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5 out of 6 people found the following review useful.
Film Noir Christmas, 1 June 2008
Author: johno-21 from United States

I recently saw this at the 2008 Palm Springs Film Noir Festival. Popular actor Robert Montgomery branches out into directing in this Film Noir from 1947 with mixed results. Using a subjective camera technique, Montgemery stars as detective Phillip Marlowe in a film shot from Marlowes point of view and is rarely on screen himself except for occasional mirror reflections and in a few scenes where he relates the story directly to the camera. This POV technique for an entire film can be demanding on the actors who talk to a disembodied camera instead of an actor and can wear thin on an audience after a while but although I did like the film, I can see why others may not. Based on the the Raymond Chandler novel with a screenplay by Steve Fisher who enjoyed success in the Film Noir genre with several film screenplays it has some good witty lines. The film begins with Christmas carols and the opening credits on Chrismas cards and it does take place on Christmas Eve and Christmas Day but that's the only thing Christmasy about it. It wasn't even released for Christmas and make it's debut in theaters in late January of 1947. Marlowe is set to give up his private eye career and become a writer instead and submits his first manuscript to an agency specializing in pulp fiction and horror stories. Adrienne Fromsett (Audrey Totter) isn't interested in Marlowe's literary talents and instead want to hire him to find out what happened to the missing estranged wife of her boss Derace Kingsby (Leon Ames). Totter's expressions, emotions, wit and beauty make a strong camera presence carry the film. Tom Tully as Cpt. Kane and Lloyd Nolan as Lt. DeGarmot make an excellent good cop-bad cop combination. Dick Simmons as Chris Lavery is excellent in a small role and Jayne Meadows as the mysterious Mildred Haveland is superb in her rapid-fire delivery. Meadows herself was on hand for the film's screening at the festival and did a Q&A for the audience after the screening in which she said she had never seen the film before even when it was first released. Beautiful blonde bit part actress Lila Leeds was only 18 years old when this was filmed in May of 1946 and was probably being groomed by MGM as the next Marilyn Monroe but in 1948 she was arrested along with Robert Mitchum for marijuana possession and as a community service part of her sentence she was given a staring role in the 1949 anti-drug film "Wild Weed." It would be her only starring role and at age 21 her film career was over. Look for great costumes on the actresses in this film by noted designer Irene. There are no location shots in this film and we never make to the lake and only learn of events that happen up there. It's an all-around strange film but a great cast and I would give it a 7.5 out of 10 and recommend it.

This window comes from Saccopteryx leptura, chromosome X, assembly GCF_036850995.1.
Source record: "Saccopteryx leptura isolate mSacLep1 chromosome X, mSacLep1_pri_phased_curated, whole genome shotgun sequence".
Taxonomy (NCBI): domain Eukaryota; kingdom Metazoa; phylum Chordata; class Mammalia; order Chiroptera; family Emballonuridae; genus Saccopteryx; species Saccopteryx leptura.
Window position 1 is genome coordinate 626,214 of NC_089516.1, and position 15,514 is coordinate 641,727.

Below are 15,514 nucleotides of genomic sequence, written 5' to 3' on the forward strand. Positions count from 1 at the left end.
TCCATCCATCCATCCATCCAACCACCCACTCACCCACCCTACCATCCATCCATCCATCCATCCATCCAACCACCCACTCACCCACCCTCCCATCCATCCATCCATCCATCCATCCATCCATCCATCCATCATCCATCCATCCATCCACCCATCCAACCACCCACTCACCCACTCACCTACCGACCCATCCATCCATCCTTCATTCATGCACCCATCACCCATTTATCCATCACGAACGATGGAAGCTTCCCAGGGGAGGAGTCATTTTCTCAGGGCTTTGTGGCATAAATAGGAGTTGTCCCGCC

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Did I miss something? puppetmom
But where was the Lake? waldenpond88
Other Point of View Movies rob-cooper-3
Montgomery was terrible b6283
Why Oh Why do screenwriters think they're better? schwapj
One brilliant scene theclockticks